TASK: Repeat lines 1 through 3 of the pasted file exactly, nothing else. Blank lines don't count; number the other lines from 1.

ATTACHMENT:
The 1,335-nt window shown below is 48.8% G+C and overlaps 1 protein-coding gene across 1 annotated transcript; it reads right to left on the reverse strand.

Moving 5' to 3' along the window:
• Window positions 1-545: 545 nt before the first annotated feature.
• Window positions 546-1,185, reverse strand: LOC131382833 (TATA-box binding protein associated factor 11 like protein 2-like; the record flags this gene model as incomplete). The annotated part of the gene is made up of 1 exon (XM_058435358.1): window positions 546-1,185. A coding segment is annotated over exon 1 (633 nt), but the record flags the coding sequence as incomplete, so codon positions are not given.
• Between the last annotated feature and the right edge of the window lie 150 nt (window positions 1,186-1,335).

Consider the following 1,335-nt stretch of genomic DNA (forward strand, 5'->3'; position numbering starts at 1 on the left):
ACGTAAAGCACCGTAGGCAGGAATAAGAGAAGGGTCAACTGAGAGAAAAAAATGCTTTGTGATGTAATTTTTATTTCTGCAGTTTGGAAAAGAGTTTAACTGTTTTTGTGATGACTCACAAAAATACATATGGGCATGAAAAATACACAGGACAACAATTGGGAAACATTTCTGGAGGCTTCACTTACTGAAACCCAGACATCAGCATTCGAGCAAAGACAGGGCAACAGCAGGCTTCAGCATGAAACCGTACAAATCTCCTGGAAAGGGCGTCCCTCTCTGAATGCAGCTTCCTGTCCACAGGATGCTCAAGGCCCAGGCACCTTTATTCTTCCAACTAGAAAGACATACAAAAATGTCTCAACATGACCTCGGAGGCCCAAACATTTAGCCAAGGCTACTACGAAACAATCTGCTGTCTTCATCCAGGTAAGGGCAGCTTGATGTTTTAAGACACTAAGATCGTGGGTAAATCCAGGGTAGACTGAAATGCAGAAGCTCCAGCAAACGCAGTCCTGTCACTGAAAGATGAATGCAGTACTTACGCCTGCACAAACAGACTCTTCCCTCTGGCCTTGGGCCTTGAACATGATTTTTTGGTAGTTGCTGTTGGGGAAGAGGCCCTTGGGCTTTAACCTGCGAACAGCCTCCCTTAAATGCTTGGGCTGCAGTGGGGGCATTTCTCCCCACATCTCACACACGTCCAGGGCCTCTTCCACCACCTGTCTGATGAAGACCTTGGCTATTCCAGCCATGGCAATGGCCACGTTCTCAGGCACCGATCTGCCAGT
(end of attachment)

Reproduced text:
The 1,335-nt window shown below is 48.8% G+C and overlaps 1 protein-coding gene across 1 annotated transcript; it reads right to left on the reverse strand.

Moving 5' to 3' along the window:
• Window positions 1-545: 545 nt before the first annotated feature.